Sonceria “Ann” Berry was sworn in Monday as the 35th secretary of the Senate, making history as the first African American to serve in a position that dates back to the 18th Century.
The secretary of the Senate oversees the day-to-day operations of the United States Senate. The first secretary was chosen on April 8, 1789, two days after the Senate achieved its first quorum for business. The responsibilities of the secretary include legislative, financial and administrative functions.
“I have had the privilege of working in the U.S. Senate for 40 years serving the American people,” Berry said in a statement. “I am humbled by this opportunity to continue that service as secretary of the Senate. It will be an honor to work with senators and staff on behalf of the country to advance our common goal of representing this great nation.”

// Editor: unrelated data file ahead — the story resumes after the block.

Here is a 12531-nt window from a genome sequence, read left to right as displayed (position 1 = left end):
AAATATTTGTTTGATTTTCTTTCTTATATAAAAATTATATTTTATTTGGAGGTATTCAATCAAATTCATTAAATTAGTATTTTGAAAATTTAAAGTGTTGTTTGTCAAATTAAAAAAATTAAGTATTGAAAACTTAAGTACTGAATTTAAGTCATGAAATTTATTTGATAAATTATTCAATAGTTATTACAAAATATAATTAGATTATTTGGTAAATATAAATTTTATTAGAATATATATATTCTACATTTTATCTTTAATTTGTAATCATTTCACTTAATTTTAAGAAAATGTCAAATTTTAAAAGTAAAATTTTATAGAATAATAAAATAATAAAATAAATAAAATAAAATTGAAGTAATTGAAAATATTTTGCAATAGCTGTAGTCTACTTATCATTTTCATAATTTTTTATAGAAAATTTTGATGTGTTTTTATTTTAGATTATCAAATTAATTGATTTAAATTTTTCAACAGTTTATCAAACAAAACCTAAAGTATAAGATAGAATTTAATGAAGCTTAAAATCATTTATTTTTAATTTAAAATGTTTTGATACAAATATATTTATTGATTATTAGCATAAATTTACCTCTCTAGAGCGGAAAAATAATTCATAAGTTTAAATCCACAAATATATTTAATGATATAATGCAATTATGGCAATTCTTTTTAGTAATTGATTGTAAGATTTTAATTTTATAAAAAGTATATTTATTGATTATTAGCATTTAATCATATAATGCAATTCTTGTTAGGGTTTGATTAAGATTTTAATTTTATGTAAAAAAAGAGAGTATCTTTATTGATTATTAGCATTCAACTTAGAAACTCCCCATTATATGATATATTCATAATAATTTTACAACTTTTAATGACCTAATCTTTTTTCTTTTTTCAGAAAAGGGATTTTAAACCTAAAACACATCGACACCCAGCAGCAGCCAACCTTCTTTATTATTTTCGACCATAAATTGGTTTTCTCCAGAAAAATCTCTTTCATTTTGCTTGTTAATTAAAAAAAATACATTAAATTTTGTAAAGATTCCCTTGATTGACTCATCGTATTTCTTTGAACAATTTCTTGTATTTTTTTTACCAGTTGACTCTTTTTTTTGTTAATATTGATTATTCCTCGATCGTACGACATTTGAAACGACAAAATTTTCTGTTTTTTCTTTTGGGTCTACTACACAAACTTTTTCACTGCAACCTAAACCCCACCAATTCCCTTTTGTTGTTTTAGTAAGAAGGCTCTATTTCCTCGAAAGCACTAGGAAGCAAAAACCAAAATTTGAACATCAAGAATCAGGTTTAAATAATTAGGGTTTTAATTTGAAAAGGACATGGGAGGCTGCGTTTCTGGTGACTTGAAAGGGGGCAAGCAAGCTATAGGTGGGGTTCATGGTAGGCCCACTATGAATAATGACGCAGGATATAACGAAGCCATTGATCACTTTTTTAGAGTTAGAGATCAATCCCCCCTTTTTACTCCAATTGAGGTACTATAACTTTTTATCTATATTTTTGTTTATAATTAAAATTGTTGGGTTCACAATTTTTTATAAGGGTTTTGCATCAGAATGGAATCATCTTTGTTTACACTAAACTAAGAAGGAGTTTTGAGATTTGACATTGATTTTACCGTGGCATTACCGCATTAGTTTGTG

Berry is a native of Birmingham, Alabama who earned her Bachelor’s degree in education from the University of North Alabama.
She most recently served as Senator Patrick Leahy’s (D-VT) deputy chief of staff, but has worked with multiple senators. Berry was tapped to set up former Senator Doug Jones’s (D-AL) office after the Alabama special election in 2017.
“I am ecstatic about the historic nomination of Ann Berry to be the new secretary of the Senate,” said Senate Majority Leader Chuck Schumer (D-NY). “This is a vital role that not only overseas key personnel, but also aids in the institution’s overall effectiveness. I am confident that Ann’s professional experience will ensure a successful tenure as she continues to serve the institution of the Senate.”